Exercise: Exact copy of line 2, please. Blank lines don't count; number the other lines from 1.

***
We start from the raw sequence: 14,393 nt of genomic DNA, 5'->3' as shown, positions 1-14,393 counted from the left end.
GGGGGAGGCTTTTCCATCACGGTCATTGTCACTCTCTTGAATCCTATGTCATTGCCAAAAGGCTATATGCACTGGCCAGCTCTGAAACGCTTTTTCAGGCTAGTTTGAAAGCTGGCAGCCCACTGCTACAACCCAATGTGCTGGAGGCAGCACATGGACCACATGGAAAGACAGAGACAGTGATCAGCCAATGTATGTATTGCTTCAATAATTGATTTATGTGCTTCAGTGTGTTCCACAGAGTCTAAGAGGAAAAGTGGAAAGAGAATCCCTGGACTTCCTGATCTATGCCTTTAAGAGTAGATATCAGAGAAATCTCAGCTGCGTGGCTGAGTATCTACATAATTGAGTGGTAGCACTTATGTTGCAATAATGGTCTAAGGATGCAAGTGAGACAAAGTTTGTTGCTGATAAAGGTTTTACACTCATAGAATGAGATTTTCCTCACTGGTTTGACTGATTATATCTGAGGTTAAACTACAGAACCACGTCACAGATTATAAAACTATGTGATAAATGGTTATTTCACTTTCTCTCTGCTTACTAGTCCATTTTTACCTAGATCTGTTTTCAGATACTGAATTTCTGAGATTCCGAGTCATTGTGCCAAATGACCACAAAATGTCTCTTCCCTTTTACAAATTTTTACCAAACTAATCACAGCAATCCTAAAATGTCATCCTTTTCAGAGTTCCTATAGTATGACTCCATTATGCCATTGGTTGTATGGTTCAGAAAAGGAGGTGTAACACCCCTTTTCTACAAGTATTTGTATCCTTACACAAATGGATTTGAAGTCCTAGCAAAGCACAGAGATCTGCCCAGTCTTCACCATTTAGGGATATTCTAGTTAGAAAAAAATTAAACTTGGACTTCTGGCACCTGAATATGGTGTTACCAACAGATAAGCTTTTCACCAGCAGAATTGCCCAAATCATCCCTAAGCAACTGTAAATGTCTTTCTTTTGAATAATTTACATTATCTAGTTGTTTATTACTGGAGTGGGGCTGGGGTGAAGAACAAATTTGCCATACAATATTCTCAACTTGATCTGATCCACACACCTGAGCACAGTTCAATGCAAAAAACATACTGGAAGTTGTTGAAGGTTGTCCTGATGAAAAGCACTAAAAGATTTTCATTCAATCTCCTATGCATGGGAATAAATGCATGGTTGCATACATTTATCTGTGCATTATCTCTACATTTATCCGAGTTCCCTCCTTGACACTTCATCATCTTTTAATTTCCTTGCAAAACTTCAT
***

GGGGGAGGCTTTTCCATCACGGTCATTGTCACTCTCTTGAATCCTATGTCATTGCCAAAAGGCTATATGCACTGGCCAGCTCTGAAACGCTTTTTCAGGCTAGTTTGAAAGCTGGCAGCCCACTGCTACAACCCAATGTGCTGGAGGCAGCACATGGACCACATGGAAAGACAGAGACAGTGATCAGCCAATGTATGTATTGCTTCAATAATTGATTTATGTGCTTCAGTGTGTTCCACAGAGTCTAAGAGGAAAAGTGGAAAGAGAATCCCTGGACTTCCTGATCTATGCCTTTAAGAGTAGATATCAGAGAAATCTCAGCTGCGTGGCTGAGTATCTACATAATTGAGTGGTAGCACTTATGTTGCAATAATGGTCTAAGGATGCAAGTGAGACAAAGTTTGTTGCTGATAAAGGTTTTACACTCATAGAATGAGATTTTCCTCACTGGTTTGACTGATTATATCTGAGGTTAAACTACAGAACCACGTCACAGATTATAAAACTATGTGATAAATGGTTATTTCACTTTCTCTCTGCTTACTAGTCCATTTTTACCTAGATCTGTTTTCAGATACTGAATTTCTGAGATTCCGAGTCATTGTGCCAAATGACCACAAAATGTCTCTTCCCTTTTACAAATTTTTACCAAACTAATCACAGCAATCCTAAAATGTCATCCTTTTCAGAGTTCCTATAGTATGACTCCATTATGCCATTGGTTGTATGGTTCAGAAAAGGAGGTGTAACACCCCTTTTCTACAAGTATTTGTATCCTTACACAAATGGATTTGAAGTCCTAGCAAAGCACAGAGATCTGCCCAGTCTTCACCATTTAGGGATATTCTAGTTAGAAAAAAATTAAACTTGGACTTCTGGCACCTGAATATGGTGTTACCAACAGATAAGCTTTTCACCAGCAGAATTGCCCAAATCATCCCTAAGCAACTGTAAATGTCTTTCTTTTGAATAATTTACATTATCTAGTTGTTTATTACTGGAGTGGGGCTGGGGTGAAGAACAAATTTGCCATACAATATTCTCAACTTGATCTGATCCACACACCTGAGCACAGTTCAATGCAAAAAACATACTGGAAGTTGTTGAAGGTTGTCCTGATGAAAAGCACTAAAAGATTTTCATTCAATCTCCTATGCATGGGAATAAATGCATGGTTGCATACATTTATCTGTGCATTATCTCTACATTTATCCGAGTTCCCTCCTTGACACTTCATCATCTTTTAATTTCCTTGCAAAACTTCAT